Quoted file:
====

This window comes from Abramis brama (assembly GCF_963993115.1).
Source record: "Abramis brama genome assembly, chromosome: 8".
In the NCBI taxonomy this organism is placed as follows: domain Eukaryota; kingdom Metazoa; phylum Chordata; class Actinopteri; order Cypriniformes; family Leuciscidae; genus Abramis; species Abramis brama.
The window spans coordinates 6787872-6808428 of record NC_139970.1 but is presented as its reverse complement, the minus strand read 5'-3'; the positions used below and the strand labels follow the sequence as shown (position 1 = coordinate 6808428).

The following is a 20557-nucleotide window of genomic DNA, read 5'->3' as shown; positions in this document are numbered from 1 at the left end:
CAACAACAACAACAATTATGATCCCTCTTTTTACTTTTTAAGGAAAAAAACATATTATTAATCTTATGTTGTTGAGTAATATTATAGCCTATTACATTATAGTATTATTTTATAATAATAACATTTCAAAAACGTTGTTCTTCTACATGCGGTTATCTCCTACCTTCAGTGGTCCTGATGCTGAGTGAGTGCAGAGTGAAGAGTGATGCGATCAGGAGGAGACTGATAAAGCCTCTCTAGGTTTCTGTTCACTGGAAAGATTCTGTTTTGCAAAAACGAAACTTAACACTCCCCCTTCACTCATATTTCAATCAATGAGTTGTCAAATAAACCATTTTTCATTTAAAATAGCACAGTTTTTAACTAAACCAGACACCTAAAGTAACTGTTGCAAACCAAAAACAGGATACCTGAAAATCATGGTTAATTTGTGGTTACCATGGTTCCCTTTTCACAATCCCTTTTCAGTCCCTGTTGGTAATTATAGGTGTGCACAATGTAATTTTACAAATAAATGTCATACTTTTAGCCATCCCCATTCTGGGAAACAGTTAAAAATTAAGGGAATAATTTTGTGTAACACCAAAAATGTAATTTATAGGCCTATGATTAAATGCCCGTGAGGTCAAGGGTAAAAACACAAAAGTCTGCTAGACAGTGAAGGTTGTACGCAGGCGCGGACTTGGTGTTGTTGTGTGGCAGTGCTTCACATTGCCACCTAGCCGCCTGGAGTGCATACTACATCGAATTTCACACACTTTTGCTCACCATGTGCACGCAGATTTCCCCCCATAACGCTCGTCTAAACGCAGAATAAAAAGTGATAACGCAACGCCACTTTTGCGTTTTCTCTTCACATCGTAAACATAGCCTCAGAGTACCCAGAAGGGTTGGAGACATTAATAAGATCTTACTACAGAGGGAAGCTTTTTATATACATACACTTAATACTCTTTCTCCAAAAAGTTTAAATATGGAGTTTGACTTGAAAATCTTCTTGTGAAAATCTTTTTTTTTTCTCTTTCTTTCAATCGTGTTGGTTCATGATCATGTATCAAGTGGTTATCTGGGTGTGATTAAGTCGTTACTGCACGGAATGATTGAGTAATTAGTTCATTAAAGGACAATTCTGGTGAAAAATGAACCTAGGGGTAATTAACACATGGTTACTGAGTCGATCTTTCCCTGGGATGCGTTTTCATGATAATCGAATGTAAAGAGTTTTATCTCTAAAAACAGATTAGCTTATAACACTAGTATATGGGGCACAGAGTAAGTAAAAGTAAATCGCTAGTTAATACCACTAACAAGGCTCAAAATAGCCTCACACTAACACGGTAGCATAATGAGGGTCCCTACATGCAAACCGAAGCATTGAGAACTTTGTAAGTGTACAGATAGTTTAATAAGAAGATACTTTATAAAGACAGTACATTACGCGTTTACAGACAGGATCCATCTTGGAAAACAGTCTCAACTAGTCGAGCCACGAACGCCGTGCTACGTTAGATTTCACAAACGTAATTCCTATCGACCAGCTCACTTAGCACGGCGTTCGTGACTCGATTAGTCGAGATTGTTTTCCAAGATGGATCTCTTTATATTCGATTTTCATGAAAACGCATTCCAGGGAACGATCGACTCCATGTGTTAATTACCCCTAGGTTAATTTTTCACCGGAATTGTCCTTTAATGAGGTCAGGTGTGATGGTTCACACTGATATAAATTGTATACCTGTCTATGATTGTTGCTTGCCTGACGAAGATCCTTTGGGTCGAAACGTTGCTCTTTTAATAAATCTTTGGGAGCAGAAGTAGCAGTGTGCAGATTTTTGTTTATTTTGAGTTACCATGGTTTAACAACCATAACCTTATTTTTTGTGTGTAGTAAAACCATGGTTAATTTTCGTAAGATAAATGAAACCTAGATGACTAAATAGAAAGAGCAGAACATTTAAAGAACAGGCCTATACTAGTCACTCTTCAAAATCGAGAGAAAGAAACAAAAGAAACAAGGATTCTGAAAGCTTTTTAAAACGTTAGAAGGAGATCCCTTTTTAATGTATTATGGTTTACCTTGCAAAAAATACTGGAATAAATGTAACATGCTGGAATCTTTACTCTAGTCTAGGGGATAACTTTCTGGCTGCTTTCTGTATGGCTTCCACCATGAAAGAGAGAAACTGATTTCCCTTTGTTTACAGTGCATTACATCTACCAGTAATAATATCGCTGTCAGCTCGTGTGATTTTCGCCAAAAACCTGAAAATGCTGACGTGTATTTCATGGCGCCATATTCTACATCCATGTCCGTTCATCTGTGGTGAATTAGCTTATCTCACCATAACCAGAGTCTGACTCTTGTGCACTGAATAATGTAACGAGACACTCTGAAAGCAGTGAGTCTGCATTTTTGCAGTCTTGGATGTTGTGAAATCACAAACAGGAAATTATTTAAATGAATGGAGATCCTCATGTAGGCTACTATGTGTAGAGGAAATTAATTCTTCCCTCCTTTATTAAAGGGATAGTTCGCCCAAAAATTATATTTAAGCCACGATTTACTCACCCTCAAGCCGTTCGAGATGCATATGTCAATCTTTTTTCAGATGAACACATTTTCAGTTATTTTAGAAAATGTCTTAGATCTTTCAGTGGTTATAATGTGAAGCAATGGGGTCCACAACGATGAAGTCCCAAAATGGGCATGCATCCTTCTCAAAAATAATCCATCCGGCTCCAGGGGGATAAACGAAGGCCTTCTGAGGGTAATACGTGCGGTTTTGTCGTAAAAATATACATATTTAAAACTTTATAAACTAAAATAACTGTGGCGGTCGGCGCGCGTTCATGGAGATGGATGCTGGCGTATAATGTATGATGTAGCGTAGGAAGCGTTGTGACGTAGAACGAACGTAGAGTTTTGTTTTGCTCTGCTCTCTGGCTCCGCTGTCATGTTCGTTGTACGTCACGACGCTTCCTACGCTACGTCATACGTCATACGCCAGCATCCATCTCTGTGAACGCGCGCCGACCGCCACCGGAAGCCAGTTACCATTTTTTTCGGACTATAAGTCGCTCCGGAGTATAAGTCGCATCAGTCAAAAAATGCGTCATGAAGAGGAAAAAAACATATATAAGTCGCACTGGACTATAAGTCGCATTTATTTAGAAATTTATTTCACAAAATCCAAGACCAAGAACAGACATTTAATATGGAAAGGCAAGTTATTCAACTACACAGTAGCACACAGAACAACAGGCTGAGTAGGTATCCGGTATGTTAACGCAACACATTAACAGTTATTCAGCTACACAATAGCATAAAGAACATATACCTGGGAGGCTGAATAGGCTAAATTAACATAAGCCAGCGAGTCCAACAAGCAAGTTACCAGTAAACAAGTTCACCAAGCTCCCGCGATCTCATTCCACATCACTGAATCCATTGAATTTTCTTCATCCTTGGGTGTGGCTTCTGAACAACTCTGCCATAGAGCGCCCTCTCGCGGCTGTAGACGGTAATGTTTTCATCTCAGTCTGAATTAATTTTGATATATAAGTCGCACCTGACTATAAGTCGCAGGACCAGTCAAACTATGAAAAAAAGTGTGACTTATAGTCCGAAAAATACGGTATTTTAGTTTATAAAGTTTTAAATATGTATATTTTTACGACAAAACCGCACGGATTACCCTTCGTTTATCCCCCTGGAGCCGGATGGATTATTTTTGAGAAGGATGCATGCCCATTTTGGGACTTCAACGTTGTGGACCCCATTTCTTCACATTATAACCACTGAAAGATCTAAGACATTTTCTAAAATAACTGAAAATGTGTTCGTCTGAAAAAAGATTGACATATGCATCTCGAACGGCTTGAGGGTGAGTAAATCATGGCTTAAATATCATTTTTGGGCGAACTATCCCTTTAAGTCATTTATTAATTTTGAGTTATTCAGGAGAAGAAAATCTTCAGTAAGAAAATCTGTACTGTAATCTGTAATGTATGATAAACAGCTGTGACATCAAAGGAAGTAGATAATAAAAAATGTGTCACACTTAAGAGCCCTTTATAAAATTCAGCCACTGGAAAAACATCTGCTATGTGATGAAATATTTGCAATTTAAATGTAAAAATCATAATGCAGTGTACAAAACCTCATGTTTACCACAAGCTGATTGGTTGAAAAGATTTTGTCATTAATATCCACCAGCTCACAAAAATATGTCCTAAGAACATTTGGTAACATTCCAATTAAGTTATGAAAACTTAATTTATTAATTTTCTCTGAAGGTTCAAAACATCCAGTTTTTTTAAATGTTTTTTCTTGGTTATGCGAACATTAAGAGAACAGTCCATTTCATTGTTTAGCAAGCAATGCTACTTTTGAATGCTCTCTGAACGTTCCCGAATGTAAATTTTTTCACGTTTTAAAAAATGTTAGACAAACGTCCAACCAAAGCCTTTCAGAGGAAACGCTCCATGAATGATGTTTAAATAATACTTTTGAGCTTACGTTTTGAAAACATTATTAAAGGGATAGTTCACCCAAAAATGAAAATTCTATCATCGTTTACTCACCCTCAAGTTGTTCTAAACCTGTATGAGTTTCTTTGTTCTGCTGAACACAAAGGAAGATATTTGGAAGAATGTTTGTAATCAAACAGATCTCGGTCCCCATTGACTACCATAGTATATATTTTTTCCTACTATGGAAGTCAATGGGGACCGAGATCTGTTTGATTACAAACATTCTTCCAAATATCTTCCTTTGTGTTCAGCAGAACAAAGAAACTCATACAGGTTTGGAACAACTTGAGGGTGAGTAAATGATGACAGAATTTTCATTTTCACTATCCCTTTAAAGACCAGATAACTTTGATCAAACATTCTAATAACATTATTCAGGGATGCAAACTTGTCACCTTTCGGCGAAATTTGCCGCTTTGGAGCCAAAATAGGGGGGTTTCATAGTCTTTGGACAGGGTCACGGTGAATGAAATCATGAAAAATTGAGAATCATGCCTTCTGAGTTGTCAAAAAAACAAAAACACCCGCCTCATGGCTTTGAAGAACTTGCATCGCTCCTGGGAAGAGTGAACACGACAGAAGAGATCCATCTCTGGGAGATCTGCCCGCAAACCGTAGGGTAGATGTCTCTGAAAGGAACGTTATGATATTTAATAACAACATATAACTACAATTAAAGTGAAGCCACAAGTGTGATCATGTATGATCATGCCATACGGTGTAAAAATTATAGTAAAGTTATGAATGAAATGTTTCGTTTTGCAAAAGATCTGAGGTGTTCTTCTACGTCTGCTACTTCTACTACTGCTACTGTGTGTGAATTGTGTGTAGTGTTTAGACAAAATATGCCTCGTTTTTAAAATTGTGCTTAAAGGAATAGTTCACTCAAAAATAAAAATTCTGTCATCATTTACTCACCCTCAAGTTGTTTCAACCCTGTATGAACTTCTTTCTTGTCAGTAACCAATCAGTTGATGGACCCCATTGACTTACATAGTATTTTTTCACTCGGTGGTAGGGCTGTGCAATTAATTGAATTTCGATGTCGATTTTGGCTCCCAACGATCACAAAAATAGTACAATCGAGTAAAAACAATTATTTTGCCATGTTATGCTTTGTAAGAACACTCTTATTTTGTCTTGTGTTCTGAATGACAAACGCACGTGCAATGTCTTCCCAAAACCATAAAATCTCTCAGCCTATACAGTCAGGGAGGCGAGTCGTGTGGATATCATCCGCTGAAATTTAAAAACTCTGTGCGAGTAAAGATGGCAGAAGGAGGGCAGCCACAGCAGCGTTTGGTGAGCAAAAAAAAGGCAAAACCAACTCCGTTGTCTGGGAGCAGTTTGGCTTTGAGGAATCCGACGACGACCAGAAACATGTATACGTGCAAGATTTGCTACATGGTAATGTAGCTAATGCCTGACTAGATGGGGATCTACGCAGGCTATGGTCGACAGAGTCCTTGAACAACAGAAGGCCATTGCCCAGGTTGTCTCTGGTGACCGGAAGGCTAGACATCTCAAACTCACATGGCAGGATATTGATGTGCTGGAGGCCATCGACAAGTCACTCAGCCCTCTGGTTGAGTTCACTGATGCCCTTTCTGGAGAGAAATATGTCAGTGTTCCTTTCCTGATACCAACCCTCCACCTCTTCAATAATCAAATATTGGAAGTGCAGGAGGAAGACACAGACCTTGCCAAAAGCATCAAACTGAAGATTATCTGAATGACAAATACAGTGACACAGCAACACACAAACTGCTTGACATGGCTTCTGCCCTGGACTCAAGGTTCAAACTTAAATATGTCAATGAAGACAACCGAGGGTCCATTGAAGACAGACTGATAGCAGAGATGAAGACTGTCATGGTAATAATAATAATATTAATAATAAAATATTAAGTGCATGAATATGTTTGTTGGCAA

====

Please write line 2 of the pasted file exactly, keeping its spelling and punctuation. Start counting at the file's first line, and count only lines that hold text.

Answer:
Source record: "Abramis brama genome assembly, chromosome: 8".